Second lecture notes from my BIO101 class (originally from May 08, 2006). As always, in this post and the others in the series, I need comments – is everything kosher? Any suggestions for improvement?
BIO 101 – Bora Zivkovic – Lecture 1 – Part 2
All living organisms are composed of one or more cells – the cell is the unit of organization of Life.
Most cells are very small. Exceptions? Ostrich egg is the largest cell. Nerve cell in a leg of a giraffe may be as long as 3m, but is very thin.
Basic Structure of the Cell
A cell is a small packet or bag of liquid. The liquid is cytoplasm (or cytosol), which is essentially salty water with various organic molecules suspended in it.
The cytoplasm is contained within a cell membrane. Cell membrane is a phospholypid bilayer – this means that it is composed of two layers of tighly packed molecules of fat. Within the membrane, proteins are embedded into the bilipid layer and are more or less free to move around within the membrane. These proteins are important for the communication between the inside and outside of the cell.
You can see a good image here.
On the outside of the membrane, some cells may have additional structures. For instance, many bacterial and plant cells have thick cell walls that confer more rigidity to the cell as well as better defense against mechanical, chemical or biological insults.
Some cells also have hair-like cilia on the surface (e.g., a protist called Silver Slipper), or long whip-like flagella at one end (e.g., sperm cells). Both of these structures allow the cell to move utilizing its own energy.
Inside every cell, there is hereditary material – DNA. Exceptions? Red blood cells which have a membrane and cytoplasm, but no hereditary material.
Differences between prokaryotes and eukaryotes:
Prokaryotes (bacteria) have a cell membrane and cytoplasm and no other organelles.
Eukaryotes (plants, animals, fungi, protista) have a number of different cell organelles.
The nuclear material in Prokaryotes is a single, circular strand of DNA.
The nuclear material in Eukaryotes is organized in multiple chromosomes contained with a nucleus.
Eukaryotic cells have organelles. Organelles are subcellular structures that provide internal compartmentalization and other functions.
Nuclues is a large membrane-bound organelle. Its function is to sequester the DNA from the rest of the cell. The nuclear membrane (or nuclear envelope), which is also a phospholipid bilayer, selectively allows molecules to pass between the nucleus and cytoplasm. Inside the nucleus, DNA is organized in chromosomes. A chromosome is a tighly coiled and wound strand of DNA packaged with various proteins (e.g,. histones).
Smooth endoplasmic reticulum is a system of membranes and is involved in carbohydrate and lipid synthesis.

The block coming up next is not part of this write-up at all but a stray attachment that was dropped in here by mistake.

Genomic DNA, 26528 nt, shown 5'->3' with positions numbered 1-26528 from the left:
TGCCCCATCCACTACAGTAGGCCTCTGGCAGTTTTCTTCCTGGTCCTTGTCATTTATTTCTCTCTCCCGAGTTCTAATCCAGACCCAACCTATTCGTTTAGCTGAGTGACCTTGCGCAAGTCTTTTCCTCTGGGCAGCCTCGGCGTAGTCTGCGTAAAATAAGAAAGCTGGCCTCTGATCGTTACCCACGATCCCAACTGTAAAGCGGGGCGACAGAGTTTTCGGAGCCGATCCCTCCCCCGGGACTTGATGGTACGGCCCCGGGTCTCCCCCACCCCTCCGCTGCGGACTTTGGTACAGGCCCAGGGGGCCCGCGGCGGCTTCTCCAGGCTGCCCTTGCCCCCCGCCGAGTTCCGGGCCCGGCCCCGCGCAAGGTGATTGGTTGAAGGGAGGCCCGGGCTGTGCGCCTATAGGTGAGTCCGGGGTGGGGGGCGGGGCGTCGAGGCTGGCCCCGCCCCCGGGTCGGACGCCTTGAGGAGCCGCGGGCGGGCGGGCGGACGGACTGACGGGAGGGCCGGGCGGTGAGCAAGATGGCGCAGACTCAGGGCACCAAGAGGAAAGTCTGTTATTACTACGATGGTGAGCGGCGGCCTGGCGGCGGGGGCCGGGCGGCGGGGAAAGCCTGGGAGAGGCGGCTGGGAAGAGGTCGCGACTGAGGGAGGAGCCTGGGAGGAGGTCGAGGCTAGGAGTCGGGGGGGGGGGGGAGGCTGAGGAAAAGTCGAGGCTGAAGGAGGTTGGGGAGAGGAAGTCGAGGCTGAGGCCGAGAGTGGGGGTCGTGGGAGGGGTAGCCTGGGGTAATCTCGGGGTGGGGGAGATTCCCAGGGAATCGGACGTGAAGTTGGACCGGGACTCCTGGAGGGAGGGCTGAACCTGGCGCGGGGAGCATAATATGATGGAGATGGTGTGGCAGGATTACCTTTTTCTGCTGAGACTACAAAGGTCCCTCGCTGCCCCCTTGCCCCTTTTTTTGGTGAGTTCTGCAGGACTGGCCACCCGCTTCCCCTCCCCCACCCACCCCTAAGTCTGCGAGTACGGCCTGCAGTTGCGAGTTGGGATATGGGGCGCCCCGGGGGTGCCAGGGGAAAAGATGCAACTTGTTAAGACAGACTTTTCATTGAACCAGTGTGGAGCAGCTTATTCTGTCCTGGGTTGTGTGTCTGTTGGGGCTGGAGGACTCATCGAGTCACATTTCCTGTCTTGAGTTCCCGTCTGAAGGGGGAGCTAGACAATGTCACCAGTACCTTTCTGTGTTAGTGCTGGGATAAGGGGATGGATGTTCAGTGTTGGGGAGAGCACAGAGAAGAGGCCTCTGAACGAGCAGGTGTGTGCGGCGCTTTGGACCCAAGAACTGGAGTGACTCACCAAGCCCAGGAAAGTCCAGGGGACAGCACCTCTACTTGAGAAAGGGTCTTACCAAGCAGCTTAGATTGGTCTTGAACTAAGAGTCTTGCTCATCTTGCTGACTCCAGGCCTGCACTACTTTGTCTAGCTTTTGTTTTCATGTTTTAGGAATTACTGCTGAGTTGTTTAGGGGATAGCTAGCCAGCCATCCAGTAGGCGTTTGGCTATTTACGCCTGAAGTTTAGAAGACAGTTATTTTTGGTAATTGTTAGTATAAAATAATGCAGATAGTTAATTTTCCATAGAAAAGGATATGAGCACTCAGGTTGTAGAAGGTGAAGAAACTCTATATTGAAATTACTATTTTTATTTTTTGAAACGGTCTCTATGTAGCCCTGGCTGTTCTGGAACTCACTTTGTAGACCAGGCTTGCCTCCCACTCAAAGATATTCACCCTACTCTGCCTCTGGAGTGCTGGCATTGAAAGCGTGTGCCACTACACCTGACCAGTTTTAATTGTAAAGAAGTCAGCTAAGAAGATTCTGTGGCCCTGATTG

Rough endoplasmic reticulum is a system of membranes that possesses ribosomes. Proteins are synthesized in the rough ER.
Golgi apparatus stores and packages various molecules. When a molecule is needed elsewhere in the cell, a portion of the Golgi membrane closes off and forms a vesicle that can be transported around the cell.
Some eukaryotic organelles contain a little bit of their own DNA: the mitochondria and the chloroplasts. These two organelles used to be intercellular parasites, i.e., different species of bacteria that, over time, became an integral part of a cell.
Chloroplasts are found in plant cells. Photosynthesis is the process that occurs in them.
Mitochondria are found in all Eukaryotic cells. Breakdown of glucose begins in the cytoplasm and ends in the mitochondria, where the final products of the breakdown are ATP, water, CO2 and heat. This process requires oxygen – that is why we breath: to provide the oxygen for the mitochodria and to get rid of carbon dioxide produced in the mitochondria.
ATP (adenosine triphosphate) is the energy currency of the living world. Every cellular process that requires energy gets it from ATP. Thus, mitochondria are sometimes refered to as “factories of the cell”.
The final portion of the process of glucose digestion (the Krebs cycle) is, like any process, not 100% efficient. Errors happen and not every atom of every glucose molecule ends up where it should: in ATP, water or CO2. The result of this inefficiency is production of heat and production of highly reactive small molecules called free radicals (e.g., hydrogen peroxyde, H2O2). Free radicals tend to quickly react with whatever molecule they first encounter upon leaving the mitochondria. Such reactions damage those molecules, be they proteins, lipids, sugars or nucleic acids. The intercellular damage caused by free radicals is one aspect of the process of aging.
Some animals – birds and mammals – have harnessed the heat production by the mitochondria to keep a stable internal temperature. The efficiency of the mitochondrial “machine” is held low under the control of hormones like thyroid hormones. As a result, there is a greater production of free radicals, so warm-blooded animals evolved particularly good mechanisms for neutralizing free radicals and for repairing the damage. If a person keeps a constant low temperature or constant low-grade fever, the first thing the physician will check is the function of the thyroid gland.
The cytoskeleton, composed of filaments and microtubules, anchors the organelles and gives a cell its shape. Microtubules move organelles, including vesicles, within a cell. They also move the membrane-embedded proteins around where they are needed.
Peter H. Raven, George B. Johnson, Jonathan B. Losos, and Susan R. Singer, Biology (7th edition), McGraw-Hill Co. NY, Chapter 5
Previously in this series:
Biology and the Scientific Method